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How To Understand And Optimize The Employee Life Cycle | Getting Hired

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Anyone who owns or manages a business knows that their employees are their greatest asset. Understanding how to manage them will help you get the most from them, and help them grow. Your management should focus on their needs at every stage of the employee life cycle, to help get the most from them. What is the employee life cycle, and what does it mean to you? Here's what you need to know.

 

What Is The Employee Life Cycle?

 

Firstly, what do we mean by 'the employee life cycle? When you hear employers referring to their employees 'like family', that's not the case. An employee will usually go through a whole life cycle when they work for you, and often at some point they will leave.

“As such, you'll want to know where your employees are at in the life cycle, so you can tailor your management technique towards them. That way, you'll get the most out of them in terms of performance, and you'll see that they feel more valued and respected in the workplace,” explains Diane Worson, an HR manager at Paperfellows and Essay Services. As such, understanding the life cycle is crucial.

 

Importance Of The Employee Life Cycle

 

As a manager, you will want to understand the importance of that employee life cycle. While you cannot guarantee that you'll keep every employee as soon as you employ them, you'll want them to stay with you for as long as possible. To do that, you need to meet them at whatever stage they're at in the life cycle, and ensure that you're getting employee loyalty.

This is even more important when you consider the cost of bringing on new employees. On average, it can cost between $4,000 and $6,000 to onboard a new employee. Keeping this to a minimum will be in your company's best interests.

 

The Employee Life Cycle

 

It's important to note that the employee life cycle will look a little different from company to company. However, in basic terms your typical lifespan will look like this:

 

  1. Attraction: Where your employee first learns about your company and decides to interview for an open role.
  2. Recruiting: The process in which the employee meets with you for the first time, and gets more familiar with your culture and what you do.
  3. Interviewing: This is where both the employee and the employer will meet and ask questions of each other, to see if the role is a good fit.
  4. Onboarding: The beginning of the employee's time at your company, including training and meeting the rest of the team.
  5. Engagement: Once the excitement of starting a new role wears off, a strong company culture will be needed to keep the employee engaged in their role.
  6. Development: Some employees will be happy in the same role, while others will want to move up the ladder. At this point, you as a manager will need to recognize this and give them the opportunity to advance.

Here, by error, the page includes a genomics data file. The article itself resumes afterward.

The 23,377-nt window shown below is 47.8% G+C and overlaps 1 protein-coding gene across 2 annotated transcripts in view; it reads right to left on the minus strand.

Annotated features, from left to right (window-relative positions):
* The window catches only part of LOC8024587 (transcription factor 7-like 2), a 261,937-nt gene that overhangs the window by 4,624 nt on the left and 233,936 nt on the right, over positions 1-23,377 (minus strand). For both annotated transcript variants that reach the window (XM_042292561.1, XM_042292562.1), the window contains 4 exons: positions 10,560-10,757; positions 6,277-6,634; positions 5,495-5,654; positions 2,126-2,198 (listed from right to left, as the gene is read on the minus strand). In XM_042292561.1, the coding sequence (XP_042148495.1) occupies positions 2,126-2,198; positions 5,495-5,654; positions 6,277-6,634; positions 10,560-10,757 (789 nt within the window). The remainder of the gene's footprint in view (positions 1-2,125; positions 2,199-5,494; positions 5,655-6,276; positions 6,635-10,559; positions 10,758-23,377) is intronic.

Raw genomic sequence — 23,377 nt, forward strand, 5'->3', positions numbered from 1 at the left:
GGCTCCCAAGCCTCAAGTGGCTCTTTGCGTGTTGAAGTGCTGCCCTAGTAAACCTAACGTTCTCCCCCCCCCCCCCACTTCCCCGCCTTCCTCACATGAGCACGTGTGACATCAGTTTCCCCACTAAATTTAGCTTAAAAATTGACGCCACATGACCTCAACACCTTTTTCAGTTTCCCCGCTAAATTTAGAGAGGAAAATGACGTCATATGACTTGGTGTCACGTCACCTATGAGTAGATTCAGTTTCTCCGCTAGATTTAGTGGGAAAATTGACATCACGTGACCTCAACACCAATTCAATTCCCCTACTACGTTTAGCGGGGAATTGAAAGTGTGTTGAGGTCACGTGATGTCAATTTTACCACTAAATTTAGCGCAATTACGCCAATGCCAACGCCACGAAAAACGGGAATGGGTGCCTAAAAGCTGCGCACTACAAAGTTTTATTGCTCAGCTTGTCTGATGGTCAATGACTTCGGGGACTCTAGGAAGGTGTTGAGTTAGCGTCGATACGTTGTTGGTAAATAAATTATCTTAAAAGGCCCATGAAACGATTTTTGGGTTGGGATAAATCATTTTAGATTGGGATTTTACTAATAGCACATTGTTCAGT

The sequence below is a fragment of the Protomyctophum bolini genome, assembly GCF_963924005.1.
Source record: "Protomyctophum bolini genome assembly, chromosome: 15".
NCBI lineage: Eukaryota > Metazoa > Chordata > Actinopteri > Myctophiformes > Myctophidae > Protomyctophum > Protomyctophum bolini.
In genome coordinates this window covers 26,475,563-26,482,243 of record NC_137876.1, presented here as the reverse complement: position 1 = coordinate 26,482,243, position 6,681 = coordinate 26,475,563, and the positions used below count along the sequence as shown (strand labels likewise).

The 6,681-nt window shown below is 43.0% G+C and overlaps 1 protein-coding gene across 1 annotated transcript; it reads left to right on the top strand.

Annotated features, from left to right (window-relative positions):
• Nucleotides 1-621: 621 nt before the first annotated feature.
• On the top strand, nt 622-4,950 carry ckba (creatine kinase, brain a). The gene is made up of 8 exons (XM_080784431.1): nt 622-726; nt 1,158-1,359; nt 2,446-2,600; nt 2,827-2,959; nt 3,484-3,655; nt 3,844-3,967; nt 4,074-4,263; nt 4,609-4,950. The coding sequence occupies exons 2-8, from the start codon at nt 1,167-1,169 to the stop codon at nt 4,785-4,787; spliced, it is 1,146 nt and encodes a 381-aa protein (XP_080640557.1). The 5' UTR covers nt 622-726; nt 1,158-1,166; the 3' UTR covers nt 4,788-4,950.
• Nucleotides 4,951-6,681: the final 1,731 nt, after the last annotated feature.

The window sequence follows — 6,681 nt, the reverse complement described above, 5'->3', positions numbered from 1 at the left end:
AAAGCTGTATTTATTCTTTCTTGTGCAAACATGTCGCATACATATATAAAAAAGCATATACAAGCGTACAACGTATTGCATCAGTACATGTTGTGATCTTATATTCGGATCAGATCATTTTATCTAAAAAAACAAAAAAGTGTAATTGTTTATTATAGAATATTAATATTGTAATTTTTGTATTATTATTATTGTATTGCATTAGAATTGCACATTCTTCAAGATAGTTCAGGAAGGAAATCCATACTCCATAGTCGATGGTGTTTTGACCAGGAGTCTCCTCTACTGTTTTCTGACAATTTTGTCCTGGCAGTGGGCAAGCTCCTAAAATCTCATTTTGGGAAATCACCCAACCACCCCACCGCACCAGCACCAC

7. Retention: Not all of your employees are going to stay with your business, and that's normal. However, managers do need to do their best to retain employees.
  8. Recognition: As a manager, you'll need to be aware of what makes an employee come to work every day. Many are happy to come in in return for that paycheck, but others will want recognition for their work.
  9. Offboarding: At some point, that employee may decide to leave your company. At this point, you'll need to ensure that transitioning the role over to someone new goes smoothly.
  10. Separation: At this point, you'll want the employee to leave your company with good feelings towards you. You'll want to perform an exit interview to get their feedback, which will help you improve the employee life cycle for others.
  11. Alumni: Once an employee leaves, they're not gone forever. They should still be in your network and could be a source of future referrals.

 

Improving The Employee Experience

 

Now you have an understanding of the employee life cycle, you can use it to meet your employee's needs and keep them with your company for longer. Having that understanding will benefit you both in the long run.

“The way you approach this will be different at different stages of the cycle. At the recruitment stage, for example, you'll be making that employee familiar with what you do, so they can make an informed choice about whether you're the right fit for them,” says Timothy Kirson, a business writer at Boom Essays and Essay Writer. At the development stage, you'll be looking to see if the employee wants to advance, and how you can help them with these goals.

Meeting your employee at their stage of the life cycle makes their experience with you much more positive, and will assist a lot with employee retention. As such, you'll want to keep track of where your employees are in the cycle and use this to help improve the overall employee experience.

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Content Contributor:

Jenny Han is a writer for Write My Dissertation and Buy Dissertation. She covers business management and advancement, helping business owners find success. She is also a blogger at Do My Assignment.

How To Understand And Optimize The Employee Life Cycle | Getting Hired
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